2. Volume reduction
3. Blending (e.g., primary
with secondary sludge)


1. Pathogen destruction
2. Odor control
3. Putrescibility control
4. Volatile sludge solids
reduction
5. Volume reduction


1. Improves subsequent
dewatering
2. Stabilization




1. Water removal
2. Volume reduction
3. Reduces fuel requirements
Lfor incinerating/drying



1. Water removal
2. Volume reduction
3. Sterilization


1. Volatile sludge solids
destruction
2. Water removal
3. Volume reduction
4. Sterilization


1. Disposal (ocean and land-
fill)
2. Utilization (i.e., land
reclamation or use on
cropland)










Stabilization-digestion. Raw sludges are frequently stabilized

using anaerobic (Fair et al. 1968; U.S. Environmental Protection Agency

1974, 1978a) or aerobic (U.S. Environmental Protection Agency 1974,

1978a; Yates 1977) digestion. These digestion processes reduce the

odor, putrescibility potential and pathogen content of raw sludges

(U.S. Environmental Protection Agency 1974, 1978b) and thereby achieve

sludge stabilization (see Figure 2-1).

There are several different design-types of anaerobic sludge

digestion and they employ either no heating, heating at mesophilic

(30-35C) temperatures, or heating at thermophilic (approximately 50C)

temperatures (U.S. Environmental Protection Agency 1974). In general,

the rate of sludge stabilization increases as the anaerobic digestion

temperature is increased. Consequently, the sludge digestion time

is usually reduced as the anaerobic digestion temperature is increased

(U.S. Environmental Protection Agency 1974).

Several authors have reviewed the literature on viral inactiva-

tion during anaerobic digestion of raw sludges (Berg 1973a; Bitton 1978;

Cliver 1976; Foster and Engelbrecht 1973; Moore et al. 1977, 1978). In

laboratory and field studies, enteroviruses have been shown to be in-

activated during anaerobic digestion (Bertucci et al. 1977; Berg and

Berman 1980; Cliver 1975; Eisenhardt et al. 1977; Moore et al. 1977,

1978; Nielsen and Lydholm 1980; Palfi 1972; Sattar and Westwood 1979).

During anaerobic digestion (35C) of sludge in laboratory-scale units,

Eisenhardt et al. (1977) measured the inactivation rate of seeded









coxsackievirus B3 at 2 loglo units per 24 hours. In similar laboratory

anaerobic digesters, Bertucci et al. (1977) observed the inactivation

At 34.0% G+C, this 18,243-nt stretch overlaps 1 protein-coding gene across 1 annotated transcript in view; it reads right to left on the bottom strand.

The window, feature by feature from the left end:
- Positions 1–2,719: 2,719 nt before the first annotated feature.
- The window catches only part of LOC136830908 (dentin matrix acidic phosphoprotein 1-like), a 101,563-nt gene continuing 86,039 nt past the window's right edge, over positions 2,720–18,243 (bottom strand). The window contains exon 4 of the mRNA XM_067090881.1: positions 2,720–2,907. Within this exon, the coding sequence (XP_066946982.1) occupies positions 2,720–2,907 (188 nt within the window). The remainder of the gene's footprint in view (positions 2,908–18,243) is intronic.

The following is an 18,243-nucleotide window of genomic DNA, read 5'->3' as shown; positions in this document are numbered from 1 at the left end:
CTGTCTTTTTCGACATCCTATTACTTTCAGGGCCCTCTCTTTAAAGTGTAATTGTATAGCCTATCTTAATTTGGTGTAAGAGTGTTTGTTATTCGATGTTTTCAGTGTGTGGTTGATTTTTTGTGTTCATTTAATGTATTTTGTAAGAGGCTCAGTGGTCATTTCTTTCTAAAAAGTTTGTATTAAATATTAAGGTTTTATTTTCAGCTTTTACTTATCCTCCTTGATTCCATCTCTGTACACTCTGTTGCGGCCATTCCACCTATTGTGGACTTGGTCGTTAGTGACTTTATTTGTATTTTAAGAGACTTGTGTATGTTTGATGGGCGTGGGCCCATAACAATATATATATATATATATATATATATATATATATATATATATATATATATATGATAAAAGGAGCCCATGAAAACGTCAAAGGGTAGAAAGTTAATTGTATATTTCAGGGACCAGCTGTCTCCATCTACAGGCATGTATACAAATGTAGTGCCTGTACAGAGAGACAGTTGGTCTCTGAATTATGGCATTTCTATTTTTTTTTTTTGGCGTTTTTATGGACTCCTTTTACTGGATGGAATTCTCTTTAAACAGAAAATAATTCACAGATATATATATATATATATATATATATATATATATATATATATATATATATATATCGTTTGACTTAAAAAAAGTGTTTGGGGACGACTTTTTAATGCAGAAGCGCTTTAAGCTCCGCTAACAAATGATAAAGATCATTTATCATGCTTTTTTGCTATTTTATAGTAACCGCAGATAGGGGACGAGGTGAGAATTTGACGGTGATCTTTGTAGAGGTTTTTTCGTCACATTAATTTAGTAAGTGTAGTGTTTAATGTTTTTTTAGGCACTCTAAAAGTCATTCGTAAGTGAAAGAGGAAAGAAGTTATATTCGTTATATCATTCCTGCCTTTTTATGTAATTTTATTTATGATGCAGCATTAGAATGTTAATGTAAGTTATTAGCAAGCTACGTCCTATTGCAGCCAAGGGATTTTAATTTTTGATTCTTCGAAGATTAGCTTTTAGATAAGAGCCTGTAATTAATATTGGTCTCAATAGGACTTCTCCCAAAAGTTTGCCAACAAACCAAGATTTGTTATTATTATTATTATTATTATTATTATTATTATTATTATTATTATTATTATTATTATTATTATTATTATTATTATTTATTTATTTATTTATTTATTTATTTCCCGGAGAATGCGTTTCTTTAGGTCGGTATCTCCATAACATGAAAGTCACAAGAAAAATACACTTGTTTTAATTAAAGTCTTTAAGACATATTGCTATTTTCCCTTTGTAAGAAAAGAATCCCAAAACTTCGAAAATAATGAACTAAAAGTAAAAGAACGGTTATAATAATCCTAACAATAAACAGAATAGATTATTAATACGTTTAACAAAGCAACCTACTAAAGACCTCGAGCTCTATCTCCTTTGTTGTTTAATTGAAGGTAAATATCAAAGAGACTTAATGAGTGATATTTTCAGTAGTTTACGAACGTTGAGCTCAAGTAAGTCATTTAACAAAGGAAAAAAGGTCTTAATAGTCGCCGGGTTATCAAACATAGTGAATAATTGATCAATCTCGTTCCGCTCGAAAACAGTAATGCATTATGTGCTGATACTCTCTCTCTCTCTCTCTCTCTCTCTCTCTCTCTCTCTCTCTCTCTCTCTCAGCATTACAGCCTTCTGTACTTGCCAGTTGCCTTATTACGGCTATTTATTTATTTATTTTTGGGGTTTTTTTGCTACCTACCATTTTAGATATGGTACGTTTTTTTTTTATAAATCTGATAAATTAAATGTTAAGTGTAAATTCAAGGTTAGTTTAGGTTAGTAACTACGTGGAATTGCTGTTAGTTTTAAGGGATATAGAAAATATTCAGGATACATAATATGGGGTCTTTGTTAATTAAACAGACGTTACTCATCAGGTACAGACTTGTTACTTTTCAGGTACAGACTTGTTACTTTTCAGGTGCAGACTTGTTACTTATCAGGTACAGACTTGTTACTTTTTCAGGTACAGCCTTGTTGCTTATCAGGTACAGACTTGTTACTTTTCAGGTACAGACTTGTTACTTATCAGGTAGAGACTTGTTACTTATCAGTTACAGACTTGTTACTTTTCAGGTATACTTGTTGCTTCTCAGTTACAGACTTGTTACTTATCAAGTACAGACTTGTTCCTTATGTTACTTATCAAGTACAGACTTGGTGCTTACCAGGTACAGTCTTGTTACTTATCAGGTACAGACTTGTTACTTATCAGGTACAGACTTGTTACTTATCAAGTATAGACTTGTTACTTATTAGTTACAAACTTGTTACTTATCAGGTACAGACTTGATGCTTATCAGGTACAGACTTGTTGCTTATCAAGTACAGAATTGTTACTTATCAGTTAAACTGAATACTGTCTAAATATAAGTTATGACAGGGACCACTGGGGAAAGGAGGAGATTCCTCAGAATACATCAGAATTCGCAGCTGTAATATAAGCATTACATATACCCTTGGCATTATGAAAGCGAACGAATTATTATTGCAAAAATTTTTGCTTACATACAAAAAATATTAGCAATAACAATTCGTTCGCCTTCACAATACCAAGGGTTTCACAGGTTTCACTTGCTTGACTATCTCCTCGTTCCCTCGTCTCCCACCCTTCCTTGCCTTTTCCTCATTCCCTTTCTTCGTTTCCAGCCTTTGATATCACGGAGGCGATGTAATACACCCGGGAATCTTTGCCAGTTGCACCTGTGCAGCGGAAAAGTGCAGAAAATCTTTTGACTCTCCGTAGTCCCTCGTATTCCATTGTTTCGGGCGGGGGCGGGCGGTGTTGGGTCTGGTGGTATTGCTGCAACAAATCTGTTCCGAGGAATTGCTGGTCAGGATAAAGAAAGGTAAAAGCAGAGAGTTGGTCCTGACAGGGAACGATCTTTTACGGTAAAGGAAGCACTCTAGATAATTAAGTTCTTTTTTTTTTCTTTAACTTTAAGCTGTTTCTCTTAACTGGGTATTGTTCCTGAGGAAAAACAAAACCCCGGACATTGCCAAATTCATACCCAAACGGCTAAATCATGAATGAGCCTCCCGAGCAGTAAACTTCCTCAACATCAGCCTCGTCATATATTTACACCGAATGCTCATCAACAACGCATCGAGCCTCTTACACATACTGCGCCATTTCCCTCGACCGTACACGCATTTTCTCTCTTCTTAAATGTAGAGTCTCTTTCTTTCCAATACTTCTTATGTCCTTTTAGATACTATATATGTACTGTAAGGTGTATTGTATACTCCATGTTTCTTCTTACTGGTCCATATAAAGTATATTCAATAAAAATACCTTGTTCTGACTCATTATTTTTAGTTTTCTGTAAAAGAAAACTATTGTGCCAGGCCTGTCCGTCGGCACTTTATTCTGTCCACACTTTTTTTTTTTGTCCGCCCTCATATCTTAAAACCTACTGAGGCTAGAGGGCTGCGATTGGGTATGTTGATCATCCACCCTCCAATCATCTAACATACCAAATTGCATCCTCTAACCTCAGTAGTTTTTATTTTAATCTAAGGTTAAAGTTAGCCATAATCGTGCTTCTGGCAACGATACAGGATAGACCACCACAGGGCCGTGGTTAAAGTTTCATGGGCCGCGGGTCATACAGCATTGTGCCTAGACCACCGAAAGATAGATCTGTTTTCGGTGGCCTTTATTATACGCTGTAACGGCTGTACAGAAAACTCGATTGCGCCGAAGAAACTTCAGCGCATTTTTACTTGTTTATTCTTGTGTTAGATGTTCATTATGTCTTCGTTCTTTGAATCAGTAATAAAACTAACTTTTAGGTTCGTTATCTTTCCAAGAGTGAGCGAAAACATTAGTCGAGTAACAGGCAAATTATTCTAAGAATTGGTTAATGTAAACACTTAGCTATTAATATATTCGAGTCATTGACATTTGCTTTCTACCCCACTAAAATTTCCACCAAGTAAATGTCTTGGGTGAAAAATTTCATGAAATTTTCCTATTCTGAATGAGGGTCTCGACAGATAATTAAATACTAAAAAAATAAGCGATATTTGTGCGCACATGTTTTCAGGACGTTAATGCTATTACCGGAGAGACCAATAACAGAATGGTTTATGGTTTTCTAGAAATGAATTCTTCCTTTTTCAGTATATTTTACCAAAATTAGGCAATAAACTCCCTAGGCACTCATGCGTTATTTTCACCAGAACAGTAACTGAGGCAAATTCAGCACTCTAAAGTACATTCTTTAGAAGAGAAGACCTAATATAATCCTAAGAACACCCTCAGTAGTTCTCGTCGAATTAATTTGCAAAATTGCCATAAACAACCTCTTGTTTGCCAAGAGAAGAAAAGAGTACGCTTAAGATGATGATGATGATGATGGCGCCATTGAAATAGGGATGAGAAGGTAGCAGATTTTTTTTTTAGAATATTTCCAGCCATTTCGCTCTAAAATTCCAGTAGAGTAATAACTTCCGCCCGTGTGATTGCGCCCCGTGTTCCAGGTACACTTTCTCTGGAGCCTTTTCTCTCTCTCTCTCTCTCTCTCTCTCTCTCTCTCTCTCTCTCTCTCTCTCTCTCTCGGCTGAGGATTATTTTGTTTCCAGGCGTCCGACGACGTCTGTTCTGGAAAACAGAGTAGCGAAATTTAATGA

rates of enteroviruses [i.e., poliovirus l (Sabin), coxsackievirus A9

(Griggs), coxsackievirus B4 (JVB) and echovirus 11 (Gregory)] seeded in

sludge to follow a first-order reaction pattern and to significantly

differ for the four viruses tested.

Ward and his collaborators have done a great deal of work on
the inactivation of enteric viruses seeded in raw and anaerobically

digested sludges. Poliovirus type 1 (CHAT) and poliovirus type

1 (Mahoney) seeded in anaerobically digested sludge (6% sludge solids,

pH 8.0) became largely associated (67 and 65% of the total virus

added, respectively) with the sludge solids and both were inacti-

vated at rates of approximately 1 loglo units/5 days at 4C, >2 loglo

units/3 days at 20C, and >1 log1o units/day at 28C (Ward and

Ashley 1976). Anaerobically digested sludge displayed no detectable

virucidal activity against enteroviruses when adjusted to pH values

between 4.5 and 7.5 (Ward and Ashley 1977a). Similarly, there was no

appreciable inactivation of seeded poliovirus type 1 in 5 days at 20C
in raw sludge maintained at its naturally low pH of 6.0 (Ward and

Ashley 1976). However, the virucidal activity against poliovirus in

raw sludge significantly increased as the pH of the sludge was raised

above 7.5 (Ward and Ashley 1977a). Thus, Ward and Ashley (1977a)

demonstrated that the uncharged form of ammonia, which exists mostly

at pH values above 8, was the causative agent in the irreversible

inactivation of enteroviruses in anaerobically digested sludge and in









raw sludge adjusted to pH values above 7.5. Moreover, this agent was

shown to be present mainly in the sludge supernatant (i.e., produced

by centrifuging anaerobically digested sludge at 18,000 x g for 20

minutes) rather than in the sludge solids (Fenters et al. 1979; Ward

and Ashley 1976). Microbial activity in anaerobically digested sludge

supernatant was found not to affect the inactivation rates of seeded

poliovirus 1 (Sabin), echovirus 6 and coxsackievirus B4 (Fenters et al.

1979). The mechanism of inactivation of poliovirus type 1 (CHAT) in